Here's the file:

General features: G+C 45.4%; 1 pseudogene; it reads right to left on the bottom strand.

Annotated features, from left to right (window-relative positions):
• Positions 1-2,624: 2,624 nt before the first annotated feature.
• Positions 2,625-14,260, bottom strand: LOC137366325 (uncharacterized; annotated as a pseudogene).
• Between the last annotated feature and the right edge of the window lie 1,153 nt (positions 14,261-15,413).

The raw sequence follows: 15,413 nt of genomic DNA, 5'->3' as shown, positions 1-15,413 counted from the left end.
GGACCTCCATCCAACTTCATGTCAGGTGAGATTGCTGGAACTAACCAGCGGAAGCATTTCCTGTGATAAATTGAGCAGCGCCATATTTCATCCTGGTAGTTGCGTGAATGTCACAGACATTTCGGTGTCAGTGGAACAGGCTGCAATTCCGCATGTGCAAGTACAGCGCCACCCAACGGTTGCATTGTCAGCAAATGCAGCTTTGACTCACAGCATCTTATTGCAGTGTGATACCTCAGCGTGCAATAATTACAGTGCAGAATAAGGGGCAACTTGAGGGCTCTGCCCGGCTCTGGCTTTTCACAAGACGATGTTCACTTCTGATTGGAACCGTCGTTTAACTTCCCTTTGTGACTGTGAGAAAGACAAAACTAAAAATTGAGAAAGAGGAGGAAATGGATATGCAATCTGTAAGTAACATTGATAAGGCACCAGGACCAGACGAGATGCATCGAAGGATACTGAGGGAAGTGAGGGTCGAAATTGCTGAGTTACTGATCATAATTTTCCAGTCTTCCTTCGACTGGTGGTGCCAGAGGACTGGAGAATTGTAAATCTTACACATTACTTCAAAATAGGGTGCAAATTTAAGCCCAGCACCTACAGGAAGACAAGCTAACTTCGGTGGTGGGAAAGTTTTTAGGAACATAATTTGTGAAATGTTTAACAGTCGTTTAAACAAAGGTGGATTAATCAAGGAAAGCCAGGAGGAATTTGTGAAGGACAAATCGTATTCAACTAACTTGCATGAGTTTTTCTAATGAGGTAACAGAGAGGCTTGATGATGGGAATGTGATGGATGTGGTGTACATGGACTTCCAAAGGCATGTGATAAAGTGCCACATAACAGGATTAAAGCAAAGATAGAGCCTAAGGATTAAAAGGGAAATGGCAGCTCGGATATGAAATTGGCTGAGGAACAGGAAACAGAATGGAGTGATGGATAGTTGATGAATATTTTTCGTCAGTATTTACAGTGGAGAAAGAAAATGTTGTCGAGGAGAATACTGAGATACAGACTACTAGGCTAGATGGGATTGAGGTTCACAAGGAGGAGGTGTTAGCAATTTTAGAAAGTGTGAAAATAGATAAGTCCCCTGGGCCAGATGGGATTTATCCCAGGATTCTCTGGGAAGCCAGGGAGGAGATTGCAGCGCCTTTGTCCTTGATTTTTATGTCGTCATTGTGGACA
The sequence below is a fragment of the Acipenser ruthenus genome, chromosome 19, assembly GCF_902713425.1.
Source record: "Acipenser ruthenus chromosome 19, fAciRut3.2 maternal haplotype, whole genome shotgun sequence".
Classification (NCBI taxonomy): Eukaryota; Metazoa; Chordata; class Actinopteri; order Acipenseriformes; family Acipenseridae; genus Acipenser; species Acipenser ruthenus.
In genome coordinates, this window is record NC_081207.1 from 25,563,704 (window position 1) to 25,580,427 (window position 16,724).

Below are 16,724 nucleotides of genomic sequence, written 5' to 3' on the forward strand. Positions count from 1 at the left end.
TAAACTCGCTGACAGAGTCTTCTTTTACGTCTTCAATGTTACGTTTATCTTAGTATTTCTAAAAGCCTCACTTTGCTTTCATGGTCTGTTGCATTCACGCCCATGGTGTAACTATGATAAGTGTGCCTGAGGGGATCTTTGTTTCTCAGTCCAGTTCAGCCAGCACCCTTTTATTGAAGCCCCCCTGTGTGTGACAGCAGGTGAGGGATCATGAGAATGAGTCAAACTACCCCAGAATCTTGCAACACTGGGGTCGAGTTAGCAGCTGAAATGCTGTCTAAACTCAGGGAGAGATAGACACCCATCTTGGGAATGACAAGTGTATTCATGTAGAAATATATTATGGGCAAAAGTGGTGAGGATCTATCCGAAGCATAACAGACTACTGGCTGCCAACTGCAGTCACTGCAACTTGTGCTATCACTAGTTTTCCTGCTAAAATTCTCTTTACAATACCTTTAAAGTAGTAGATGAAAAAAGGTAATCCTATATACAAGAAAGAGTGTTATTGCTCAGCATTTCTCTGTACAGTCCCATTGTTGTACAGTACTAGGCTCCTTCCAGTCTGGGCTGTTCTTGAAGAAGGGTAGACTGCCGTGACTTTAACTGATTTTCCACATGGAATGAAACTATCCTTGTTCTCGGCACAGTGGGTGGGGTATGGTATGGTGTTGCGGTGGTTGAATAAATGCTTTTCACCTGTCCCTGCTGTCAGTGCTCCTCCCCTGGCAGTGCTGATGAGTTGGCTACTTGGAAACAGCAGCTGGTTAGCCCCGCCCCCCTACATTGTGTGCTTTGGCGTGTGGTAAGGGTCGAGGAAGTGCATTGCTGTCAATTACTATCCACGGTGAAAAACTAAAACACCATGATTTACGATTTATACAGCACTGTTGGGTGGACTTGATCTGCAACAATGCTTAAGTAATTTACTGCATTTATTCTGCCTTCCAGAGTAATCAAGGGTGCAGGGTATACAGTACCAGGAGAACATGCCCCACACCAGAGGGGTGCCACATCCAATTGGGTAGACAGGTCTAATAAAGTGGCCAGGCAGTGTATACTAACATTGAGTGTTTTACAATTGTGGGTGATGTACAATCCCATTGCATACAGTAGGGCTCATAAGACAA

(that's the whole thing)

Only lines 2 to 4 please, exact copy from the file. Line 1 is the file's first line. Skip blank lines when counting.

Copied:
Annotated features, from left to right (window-relative positions):
• Positions 1-2,624: 2,624 nt before the first annotated feature.
• Positions 2,625-14,260, bottom strand: LOC137366325 (uncharacterized; annotated as a pseudogene).